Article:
The SBA has no recourse against any borrower for non-payment of the loan, except where the borrower has used the loan proceeds for a non-allowable purpose. The loans will be unsecured and not require personal guarantees of any nature.
When is the application deadline?
The deadline to apply for such loans is June 30, 2020. However, we expect the Paycheck Protection Program will be pursued by many small businesses and the number of applications may overload and delay lenders. We recommend that you immediately assess your needs and desire to participate in the program, and, if you decide to participate, that you move quickly. Otherwise, even if approved, you may not receive loan proceeds when you most need them.
How does forgiveness of the loan work?
The purpose of the Paycheck Protection Program is to help businesses retain employees at their current base pay. If all employees are retained, the entirety of the loan will be forgiven. Employers who re-hire employees previously laid off as a result of the COVID-19 crisis will not be penalized for having a reduced payroll for the beginning of the relevant period. This means that if you already laid off employees due to COVID-19, you may re-hire them and take them out of the unemployment compensation system. We anticipate more guidance on the timing of the re-hire of laid off and furloughed employees.
If employees are laid off after the Paycheck Protection Program loan originates, the forgiveness of that loan will be reduced by the percent decrease in the number of employees.
If the full principal of the Paycheck Protection Program loan is forgiven, the borrower is not responsible for the interest accrued during the 8-week covered period. Any portion of the loan that is not forgiven will operate according to the loan terms agreed upon by the borrower and the lender.
Do I have to pay cancellation of indebtedness income on the forgiven portion of my loan?
No, the amount of the loan forgiveness is not included in gross income for federal income tax purposes.
What will the loan forgiveness process look like?
Borrowers must apply for loan forgiveness by submitting required documentation to their lenders and will receive a decision within 60 days. Under the CARES Act, to be eligible for loan forgiveness, a borrower must submit a complete application to the lender containing the following required documents: (i) employee and payroll information for the periods before and after the loan, along with Forms 941 and related schedules and filings; (ii) substantiation for expenses, such as rent, in the form of checks or bank statements; (iii) a certification from the owner of the business (or an appointed representative) that all the document provided is true, correct, and complete and that the amount of forgiveness requested was used to retain employees and make payments on only authorized expenses; and (iv) any other documentation the SBA requests.
When can we expect further guidance on loan forgiveness?
The SBA Administrator is required to issue further guidance regarding loan forgiveness within 30 days of the enactment of the CARES Act (by April 27, 2020).
Can I apply for the Paycheck Protection Program if I already have an SBA loan?
Yes, the SBA will pay the principal, interest, and fees on most pre-existing SBA loans for six months.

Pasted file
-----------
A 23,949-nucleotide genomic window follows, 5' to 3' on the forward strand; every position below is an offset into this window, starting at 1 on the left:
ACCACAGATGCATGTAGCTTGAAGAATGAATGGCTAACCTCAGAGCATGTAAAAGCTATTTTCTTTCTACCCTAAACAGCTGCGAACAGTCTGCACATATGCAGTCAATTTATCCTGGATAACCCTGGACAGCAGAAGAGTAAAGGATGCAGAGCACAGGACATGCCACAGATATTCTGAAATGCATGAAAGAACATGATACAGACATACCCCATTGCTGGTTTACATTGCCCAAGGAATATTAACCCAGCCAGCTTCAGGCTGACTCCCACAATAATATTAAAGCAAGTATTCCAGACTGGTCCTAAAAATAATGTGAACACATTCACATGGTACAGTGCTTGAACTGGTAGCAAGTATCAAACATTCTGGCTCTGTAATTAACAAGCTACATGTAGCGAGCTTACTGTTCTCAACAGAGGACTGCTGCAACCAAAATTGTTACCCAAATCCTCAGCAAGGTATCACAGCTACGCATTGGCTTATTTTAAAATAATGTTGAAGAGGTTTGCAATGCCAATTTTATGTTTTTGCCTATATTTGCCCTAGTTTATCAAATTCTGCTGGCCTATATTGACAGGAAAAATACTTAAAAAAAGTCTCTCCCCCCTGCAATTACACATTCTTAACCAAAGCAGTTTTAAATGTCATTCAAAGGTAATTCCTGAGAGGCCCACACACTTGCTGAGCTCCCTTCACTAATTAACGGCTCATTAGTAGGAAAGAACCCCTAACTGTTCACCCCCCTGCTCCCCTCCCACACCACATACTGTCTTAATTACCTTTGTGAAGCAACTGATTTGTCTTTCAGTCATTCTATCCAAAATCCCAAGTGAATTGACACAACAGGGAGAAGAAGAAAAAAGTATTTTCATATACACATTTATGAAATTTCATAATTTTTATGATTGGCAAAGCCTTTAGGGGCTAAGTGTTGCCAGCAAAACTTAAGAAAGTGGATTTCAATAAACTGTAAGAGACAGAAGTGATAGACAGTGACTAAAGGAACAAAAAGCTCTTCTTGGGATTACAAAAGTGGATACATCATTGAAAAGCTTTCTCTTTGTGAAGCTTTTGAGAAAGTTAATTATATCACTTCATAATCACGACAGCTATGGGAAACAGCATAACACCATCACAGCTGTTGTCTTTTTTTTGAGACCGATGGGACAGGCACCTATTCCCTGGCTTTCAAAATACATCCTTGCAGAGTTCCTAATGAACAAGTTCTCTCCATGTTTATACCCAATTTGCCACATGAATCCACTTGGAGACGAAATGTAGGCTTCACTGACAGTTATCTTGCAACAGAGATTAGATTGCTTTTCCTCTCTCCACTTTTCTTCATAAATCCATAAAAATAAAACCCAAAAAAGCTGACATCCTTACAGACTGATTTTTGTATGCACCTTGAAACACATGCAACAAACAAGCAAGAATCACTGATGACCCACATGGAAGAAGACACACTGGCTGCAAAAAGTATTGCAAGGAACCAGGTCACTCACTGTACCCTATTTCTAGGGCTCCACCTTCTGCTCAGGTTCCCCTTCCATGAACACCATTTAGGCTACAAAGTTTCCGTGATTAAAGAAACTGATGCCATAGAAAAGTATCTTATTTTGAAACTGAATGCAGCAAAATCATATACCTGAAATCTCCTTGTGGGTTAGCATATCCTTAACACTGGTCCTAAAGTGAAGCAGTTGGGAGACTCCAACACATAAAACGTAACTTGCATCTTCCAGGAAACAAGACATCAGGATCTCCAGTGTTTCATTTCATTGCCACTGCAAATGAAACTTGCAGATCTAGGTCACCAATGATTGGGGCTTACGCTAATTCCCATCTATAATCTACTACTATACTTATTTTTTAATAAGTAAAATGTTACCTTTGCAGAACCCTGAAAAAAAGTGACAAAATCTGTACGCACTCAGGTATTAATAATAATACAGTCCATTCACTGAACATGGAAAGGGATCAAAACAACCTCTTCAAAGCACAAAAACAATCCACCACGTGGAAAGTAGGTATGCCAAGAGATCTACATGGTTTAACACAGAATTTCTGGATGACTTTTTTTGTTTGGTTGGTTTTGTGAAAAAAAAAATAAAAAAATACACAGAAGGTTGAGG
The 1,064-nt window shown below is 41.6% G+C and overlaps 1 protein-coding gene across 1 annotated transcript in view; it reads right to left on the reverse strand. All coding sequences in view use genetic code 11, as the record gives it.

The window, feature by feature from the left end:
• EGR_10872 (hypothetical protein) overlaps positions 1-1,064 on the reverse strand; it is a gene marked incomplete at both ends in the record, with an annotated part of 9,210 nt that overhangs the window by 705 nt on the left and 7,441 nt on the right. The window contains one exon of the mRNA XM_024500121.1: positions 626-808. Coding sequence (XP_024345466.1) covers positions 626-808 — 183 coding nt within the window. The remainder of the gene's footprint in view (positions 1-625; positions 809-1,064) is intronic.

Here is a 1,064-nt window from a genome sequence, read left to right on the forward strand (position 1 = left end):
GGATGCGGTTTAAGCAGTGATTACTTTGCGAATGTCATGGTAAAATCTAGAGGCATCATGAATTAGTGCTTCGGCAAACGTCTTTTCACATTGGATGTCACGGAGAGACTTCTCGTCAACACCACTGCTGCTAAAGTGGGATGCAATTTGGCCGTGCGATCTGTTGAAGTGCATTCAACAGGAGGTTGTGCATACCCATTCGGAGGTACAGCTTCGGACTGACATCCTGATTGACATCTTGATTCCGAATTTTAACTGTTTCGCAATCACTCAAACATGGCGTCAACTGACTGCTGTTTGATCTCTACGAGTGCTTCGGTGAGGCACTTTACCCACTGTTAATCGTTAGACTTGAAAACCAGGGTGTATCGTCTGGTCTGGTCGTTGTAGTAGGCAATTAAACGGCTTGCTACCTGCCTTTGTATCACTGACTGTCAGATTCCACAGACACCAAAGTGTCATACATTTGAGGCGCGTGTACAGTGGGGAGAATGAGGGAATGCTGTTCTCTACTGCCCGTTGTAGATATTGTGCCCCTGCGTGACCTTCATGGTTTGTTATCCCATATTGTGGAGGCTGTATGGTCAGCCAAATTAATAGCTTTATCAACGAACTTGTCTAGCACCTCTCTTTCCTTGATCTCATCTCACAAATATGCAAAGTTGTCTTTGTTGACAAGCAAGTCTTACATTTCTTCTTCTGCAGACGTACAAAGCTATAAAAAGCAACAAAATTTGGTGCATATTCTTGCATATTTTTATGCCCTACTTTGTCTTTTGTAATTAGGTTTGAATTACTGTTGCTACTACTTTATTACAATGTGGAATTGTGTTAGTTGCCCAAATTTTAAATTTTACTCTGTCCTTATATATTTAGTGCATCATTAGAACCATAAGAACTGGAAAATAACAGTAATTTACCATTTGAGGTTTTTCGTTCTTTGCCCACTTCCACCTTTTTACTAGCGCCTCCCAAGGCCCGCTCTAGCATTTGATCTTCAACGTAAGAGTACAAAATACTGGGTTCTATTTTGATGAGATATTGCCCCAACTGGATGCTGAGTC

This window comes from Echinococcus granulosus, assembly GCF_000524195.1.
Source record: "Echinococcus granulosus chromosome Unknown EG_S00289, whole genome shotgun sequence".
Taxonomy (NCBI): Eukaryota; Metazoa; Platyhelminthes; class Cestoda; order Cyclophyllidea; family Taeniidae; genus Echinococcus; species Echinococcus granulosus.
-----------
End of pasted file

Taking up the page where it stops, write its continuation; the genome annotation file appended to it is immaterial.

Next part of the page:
What’s the difference between the CARES Act’s Paycheck Protection Program loans and the small business “disaster” loans that everyone is talking about?
The “Disaster” loans are relief in addition to the CARES Act the small business interruption loans. Under existing authority, the SBA will also provide smaller “Economic Injury Disaster Loans” (EIDLs) in an amount up to $2 million to businesses with fewer than 500 employees, agricultural cooperatives, and private nonprofit organizations that meet the SBA’s industry-specific business size limitations in declared disaster areas and have suffered substantial economic damage as a result of COVID-19 for the period of January 31, 2020 to December 31, 2020.
If an EIDL loan was obtained on the basis of COVID-19 between January 31, 2020 and the date on which the Paycheck Protection Program becomes available, borrowers will be able to refinance the EIDL into the Paycheck Protection Program for loan forgiveness purposes. However, borrowers may not take out an EIDL and a Paycheck Protection Program for the same purposes.
Are there any tax credits?
Some employers will be eligible for a payroll tax credit in each applicable quarter in an amount equal to 50% of the first $10,000 of qualified wages paid to employees (including health benefits) between March 13, 2020 and December 31, 2020. However, this credit is not available to employers who participate in the Paycheck Protection Program.
This credit will be available to employers whose business is at least partially suspended due to a government shutdown order or which has experienced a decline of gross receipts of at least 50% over the same calendar quarter in the prior year (until such time as gross receipts for a quarter are greater than 80% of the same calendar quarter in the prior year).
For businesses with more than 100 full-time employees, the tax credit is only available to the extent wages are paid to employees who are unable to work as a result of a government shutdown order. For businesses with fewer than 100 full-time employees, the tax credit is available for all employees, even if the employee works from home during the business closure.
Because this 50% tax credit for wages paid is not available to employers who participate in the Paycheck Protection Program, an employer would need to choose between taking this credit or obtaining a loan under the Paycheck Protection Program. Employers should consult with their tax professionals in order to make the best decisions for them.
Helsell Fetterman LLP has created a team of attorneys licensed to practice law in Washington, Oregon, and Alaska to assist clients in these times of crisis, and we are here to help you and/or your business navigate the COVID-19 pandemic. If you have any questions, please call Helsell Fetterman LLP to someone in our COVID-19 Response Group.